My Gay Lifestyle

This weekend a local church invited a speaker to share her testimony in experiencing same-sex attraction before undergoing a conversion to Christ. I edited out some of the information in the event description:

[Event speaker] is dedicated to speaking forth the truth of God’s Word to a generation that has been enslaved by lies. [Event speaker] knows the destructive bondage that comes as a result of believing and living under deception. She began [Ministry name] with a desire to help others find the same peace and healing she found, through faith in Jesus Christ. As a teen, [Event speaker] turned to alcohol and drugs, and later entered into the world of homosexuality. Today, [Event speaker’s] life is a testimony to the transforming power of God and the truth of His Word. In 2003, she was set free from the bondage of addiction and homosexuality and is now committed to sharing with others the hope and freedom she found in the Gospel.

It’s not my place to question the event speaker’s story. Many Christians perceive their same-sex attraction as a form of spiritual warfare. I’m not here to question that narrative. My focus today will be on the notion of a “gay lifestyle”. Christians will tell me that even though I’m celibate, I shouldn’t call myself gay because it implies that I live out an immoral lifestyle. My first question I have is, “Who doesn’t live an immoral lifestyle?”

Whenever I hear the phrase “gay lifestyle”, I’m not angry; it just doesn’t resonate with me. As a sexual minority in the Church, my life looks pretty similar to most people: I wake up every morning, I brush my teeth, I go to work, I attend church services, I go to confession, and I spend time with people who sustain my soul. While there are challenges with my LGBT status (most of those challenges being harassment, not lust, by the way), it just feels weird lumping that in with drug and alcohol abuse, as this speaker does.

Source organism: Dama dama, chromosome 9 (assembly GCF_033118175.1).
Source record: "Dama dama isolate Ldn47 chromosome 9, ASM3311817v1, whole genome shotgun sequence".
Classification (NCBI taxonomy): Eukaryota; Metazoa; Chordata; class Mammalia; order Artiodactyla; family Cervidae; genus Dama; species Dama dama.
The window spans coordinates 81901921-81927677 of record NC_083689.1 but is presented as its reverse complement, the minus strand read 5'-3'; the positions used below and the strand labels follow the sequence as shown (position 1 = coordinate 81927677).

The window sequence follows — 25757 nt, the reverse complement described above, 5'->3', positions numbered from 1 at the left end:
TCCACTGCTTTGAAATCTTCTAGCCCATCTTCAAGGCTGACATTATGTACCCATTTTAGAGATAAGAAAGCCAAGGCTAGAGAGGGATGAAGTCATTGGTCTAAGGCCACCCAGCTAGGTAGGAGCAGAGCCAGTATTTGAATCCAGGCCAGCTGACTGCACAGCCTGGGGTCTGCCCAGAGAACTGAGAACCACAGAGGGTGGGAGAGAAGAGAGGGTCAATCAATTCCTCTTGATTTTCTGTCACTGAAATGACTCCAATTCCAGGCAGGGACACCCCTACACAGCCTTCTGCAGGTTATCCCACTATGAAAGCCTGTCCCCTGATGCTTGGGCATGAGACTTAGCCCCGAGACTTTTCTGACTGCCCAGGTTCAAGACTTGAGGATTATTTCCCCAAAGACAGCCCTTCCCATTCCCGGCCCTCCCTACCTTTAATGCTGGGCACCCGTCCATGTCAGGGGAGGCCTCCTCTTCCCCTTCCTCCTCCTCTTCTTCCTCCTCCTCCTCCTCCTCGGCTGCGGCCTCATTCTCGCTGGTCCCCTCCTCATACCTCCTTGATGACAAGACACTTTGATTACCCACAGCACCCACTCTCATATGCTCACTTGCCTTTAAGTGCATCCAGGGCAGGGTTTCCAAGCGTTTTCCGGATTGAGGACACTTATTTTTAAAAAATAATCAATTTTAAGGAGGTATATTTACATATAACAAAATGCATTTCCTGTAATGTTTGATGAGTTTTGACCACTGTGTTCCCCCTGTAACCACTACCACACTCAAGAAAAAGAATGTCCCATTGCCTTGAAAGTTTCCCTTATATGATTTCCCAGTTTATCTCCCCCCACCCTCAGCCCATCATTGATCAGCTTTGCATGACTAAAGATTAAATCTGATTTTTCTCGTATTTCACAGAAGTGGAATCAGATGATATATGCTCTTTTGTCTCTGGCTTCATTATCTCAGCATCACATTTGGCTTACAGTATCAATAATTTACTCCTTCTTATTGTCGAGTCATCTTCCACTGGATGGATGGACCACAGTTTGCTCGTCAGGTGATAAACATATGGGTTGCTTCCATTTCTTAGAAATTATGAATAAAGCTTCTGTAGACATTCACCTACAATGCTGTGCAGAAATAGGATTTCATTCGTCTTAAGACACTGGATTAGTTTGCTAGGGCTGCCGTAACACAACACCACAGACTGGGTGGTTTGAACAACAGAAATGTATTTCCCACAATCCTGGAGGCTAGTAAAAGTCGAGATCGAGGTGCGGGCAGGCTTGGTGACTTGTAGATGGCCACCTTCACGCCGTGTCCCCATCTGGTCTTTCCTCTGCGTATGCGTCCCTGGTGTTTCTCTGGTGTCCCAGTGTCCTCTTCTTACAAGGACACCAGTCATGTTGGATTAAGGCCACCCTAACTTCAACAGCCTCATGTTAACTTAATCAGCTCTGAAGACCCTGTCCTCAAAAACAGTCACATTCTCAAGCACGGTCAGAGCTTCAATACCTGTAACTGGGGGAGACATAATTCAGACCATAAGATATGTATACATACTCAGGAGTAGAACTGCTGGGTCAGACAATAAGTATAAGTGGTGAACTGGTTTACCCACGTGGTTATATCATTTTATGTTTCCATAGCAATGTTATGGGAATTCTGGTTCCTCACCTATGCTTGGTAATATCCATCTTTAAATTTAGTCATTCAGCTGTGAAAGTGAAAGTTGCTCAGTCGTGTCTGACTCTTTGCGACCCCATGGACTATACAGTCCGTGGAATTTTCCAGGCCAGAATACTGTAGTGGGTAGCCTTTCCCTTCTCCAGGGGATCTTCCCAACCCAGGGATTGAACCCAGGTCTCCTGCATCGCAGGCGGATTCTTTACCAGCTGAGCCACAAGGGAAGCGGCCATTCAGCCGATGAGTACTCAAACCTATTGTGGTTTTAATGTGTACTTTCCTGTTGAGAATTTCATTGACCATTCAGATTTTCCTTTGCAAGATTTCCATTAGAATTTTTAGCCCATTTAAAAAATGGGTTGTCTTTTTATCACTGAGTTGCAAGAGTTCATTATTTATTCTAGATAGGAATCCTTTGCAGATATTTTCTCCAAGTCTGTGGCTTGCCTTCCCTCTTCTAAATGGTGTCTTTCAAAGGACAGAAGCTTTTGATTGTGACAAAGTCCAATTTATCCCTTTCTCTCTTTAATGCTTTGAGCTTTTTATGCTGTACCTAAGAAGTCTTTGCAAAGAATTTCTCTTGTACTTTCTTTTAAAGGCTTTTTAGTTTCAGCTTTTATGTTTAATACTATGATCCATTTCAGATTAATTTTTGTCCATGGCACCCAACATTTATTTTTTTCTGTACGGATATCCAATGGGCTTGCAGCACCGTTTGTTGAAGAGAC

“Well you’re different,” my conservative friends say. The term ‘gay lifestyle’ isn’t referring to my life as a celibate gay person; it means sexually immoral behavior. So,  I can’t be offended by this phrase.

While I agree it’s helpful to make a distinction between sexual behavior and orientation, I don’t think the term “gay lifestyle” achieves this. Do I struggle to always uphold my church’s teachings on sexual ethics? Absolutely. However, I don’t know of a single person, LGBT+ or heterosexual, who doesn’t struggle with chastity. Jesus places lust in the heart on the same level as adultery, and I don’t know of any heterosexual Christians who haven’t lusted. So by this logic, am I sometimes living a gay lifestyle and sometimes not? Am I only liberated from a gay lifestyle when I’ve achieved 100% sinlessness as it relates to my gay orientation? That’s a tough ask.

When I’m sharing some of my challenges with sexual sin, many well-meaning straight Christians assume lust is a product of my gay orientation, and not merely because I’m a human being who suffers the same consequences of the Fall. If a straight person tells me they are battling sexual temptations, my goal should be to pray for them to see human beings as own God’s image, not as instruments of personal pleasure. It’s not my role to assume their sins come from their heterosexuality. Why then, don’t we extend the same grace to our LGBT+ neighbors?